That’s not to say that the NFL players are living in a political vacuum this time around. Cofield said there’s been some election talk in the Redskins weight room after every Obama-Romney debate, and teammates Stephen Bowen, Santana Moss and Trent Williams recently talked politics while sitting on the sofa outside the locker room.
“Everybody’s tuned in to see what points Barack and Romney are making on different topics,” Bowen said. “I’m very interested.”
It’s the political die-hards who are hooked by this election, players said, not the casual player-voter.
“Last time it seemed to be a little bit more popular in the mainstream,” said Miami Dolphins tight end Anthony Fasano, who supported McCain in 2008 and plans to vote for Romney today.
“And people with public images were speaking out a little more than I think they have this election. Our profession — and throughout the sports world and the entertainment world — I think everyone came together and put more effort into their support for whoever in 2008.”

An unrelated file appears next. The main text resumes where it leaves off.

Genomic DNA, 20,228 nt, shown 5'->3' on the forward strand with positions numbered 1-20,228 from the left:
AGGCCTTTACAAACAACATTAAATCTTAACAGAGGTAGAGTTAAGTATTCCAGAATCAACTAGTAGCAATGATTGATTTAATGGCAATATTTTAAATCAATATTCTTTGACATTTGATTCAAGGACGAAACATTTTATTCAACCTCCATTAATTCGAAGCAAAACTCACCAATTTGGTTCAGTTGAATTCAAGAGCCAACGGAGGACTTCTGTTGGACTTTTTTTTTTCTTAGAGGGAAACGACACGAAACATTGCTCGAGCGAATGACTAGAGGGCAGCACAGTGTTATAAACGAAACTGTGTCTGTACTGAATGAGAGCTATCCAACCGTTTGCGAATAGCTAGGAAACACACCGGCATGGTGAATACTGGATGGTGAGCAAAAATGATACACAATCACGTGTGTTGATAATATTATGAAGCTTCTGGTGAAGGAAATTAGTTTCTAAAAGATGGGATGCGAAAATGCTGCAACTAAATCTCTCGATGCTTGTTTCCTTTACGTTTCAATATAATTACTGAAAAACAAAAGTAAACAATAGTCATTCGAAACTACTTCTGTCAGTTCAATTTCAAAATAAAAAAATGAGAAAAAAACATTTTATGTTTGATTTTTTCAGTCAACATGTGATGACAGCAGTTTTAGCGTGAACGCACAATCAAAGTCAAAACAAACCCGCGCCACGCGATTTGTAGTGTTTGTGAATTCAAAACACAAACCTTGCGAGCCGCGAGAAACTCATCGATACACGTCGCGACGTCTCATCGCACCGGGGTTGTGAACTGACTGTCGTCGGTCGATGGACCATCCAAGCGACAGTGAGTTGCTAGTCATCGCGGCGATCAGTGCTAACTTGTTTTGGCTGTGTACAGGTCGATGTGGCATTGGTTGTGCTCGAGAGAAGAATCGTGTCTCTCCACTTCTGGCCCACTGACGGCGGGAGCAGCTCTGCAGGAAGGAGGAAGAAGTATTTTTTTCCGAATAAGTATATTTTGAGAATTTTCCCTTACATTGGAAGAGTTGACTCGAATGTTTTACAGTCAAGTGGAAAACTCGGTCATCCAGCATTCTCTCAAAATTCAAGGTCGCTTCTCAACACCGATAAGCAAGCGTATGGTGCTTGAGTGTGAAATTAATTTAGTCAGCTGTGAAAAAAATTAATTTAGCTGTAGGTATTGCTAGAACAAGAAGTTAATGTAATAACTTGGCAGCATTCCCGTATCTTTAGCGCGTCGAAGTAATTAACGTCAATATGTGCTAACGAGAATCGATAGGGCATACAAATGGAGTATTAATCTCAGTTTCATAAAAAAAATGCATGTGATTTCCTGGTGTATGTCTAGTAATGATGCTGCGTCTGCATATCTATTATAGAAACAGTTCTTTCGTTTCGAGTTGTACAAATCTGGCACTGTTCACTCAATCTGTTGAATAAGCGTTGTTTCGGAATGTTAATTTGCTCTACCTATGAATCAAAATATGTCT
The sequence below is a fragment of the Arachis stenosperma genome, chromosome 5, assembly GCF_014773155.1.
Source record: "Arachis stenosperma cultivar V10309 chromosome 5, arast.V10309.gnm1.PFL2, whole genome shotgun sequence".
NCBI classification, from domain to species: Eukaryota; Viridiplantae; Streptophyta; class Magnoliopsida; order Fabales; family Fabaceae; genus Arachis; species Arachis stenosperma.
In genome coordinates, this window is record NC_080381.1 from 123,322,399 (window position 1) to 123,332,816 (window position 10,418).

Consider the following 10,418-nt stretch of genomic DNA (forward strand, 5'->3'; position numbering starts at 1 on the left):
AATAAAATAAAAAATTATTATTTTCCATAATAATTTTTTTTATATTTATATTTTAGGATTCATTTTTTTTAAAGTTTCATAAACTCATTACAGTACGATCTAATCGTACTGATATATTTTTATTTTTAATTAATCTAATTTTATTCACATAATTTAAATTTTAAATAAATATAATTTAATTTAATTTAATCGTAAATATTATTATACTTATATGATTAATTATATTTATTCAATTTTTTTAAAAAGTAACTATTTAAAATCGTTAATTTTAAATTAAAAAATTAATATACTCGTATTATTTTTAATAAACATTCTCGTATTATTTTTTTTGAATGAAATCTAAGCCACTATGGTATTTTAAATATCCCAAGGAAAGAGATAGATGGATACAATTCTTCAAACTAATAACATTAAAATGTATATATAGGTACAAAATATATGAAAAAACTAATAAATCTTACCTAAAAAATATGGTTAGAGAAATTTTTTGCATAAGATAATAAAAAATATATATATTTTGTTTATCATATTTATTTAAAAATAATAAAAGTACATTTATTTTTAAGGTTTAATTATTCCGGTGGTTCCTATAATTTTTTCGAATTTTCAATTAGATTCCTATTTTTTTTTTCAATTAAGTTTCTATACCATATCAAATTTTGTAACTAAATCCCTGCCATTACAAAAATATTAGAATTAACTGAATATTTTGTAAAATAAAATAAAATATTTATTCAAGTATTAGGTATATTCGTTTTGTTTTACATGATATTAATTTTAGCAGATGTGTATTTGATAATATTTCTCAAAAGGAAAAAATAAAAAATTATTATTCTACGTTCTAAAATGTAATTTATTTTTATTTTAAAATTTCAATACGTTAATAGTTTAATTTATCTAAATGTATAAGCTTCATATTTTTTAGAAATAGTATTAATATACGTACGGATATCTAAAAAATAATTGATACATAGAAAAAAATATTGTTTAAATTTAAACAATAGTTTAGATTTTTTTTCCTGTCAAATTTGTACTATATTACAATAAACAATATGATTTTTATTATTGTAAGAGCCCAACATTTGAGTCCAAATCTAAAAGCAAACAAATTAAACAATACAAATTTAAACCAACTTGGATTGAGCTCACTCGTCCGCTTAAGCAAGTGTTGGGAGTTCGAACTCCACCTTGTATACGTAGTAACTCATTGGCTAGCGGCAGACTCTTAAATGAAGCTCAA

That doesn’t stop the candidates from trying to win their support, although it helps to do some homework ahead of time. Romney’s running mate, Paul Ryan, visited a Browns practice earlier this month and mistakenly confused backup quarterback Colt McCoy for starter Brandon Weeden while speaking to a team huddle, hardly the kind of mistake one wants to make in a competitive state like Ohio.
“I think he saw the red jerseys and got us mixed up,” Weeden said. “But he’s got more important things on his mind right now than me and Colt. It was a good laugh.”
No matter the election cycle, the conversations among the players often turn to a voting dilemma familiar to athletes in all of the major professional sports: Many come from working-class backgrounds, but now earn hefty salaries.
“Most of us aren’t that far removed from not being well-paid, from being in that 47 per cent that Romney spoke about. That’s the way I look at it,” Cofield said.
“I still remember being in that spot, so that’s why I lean Democrat. But our paychecks scream Republican.“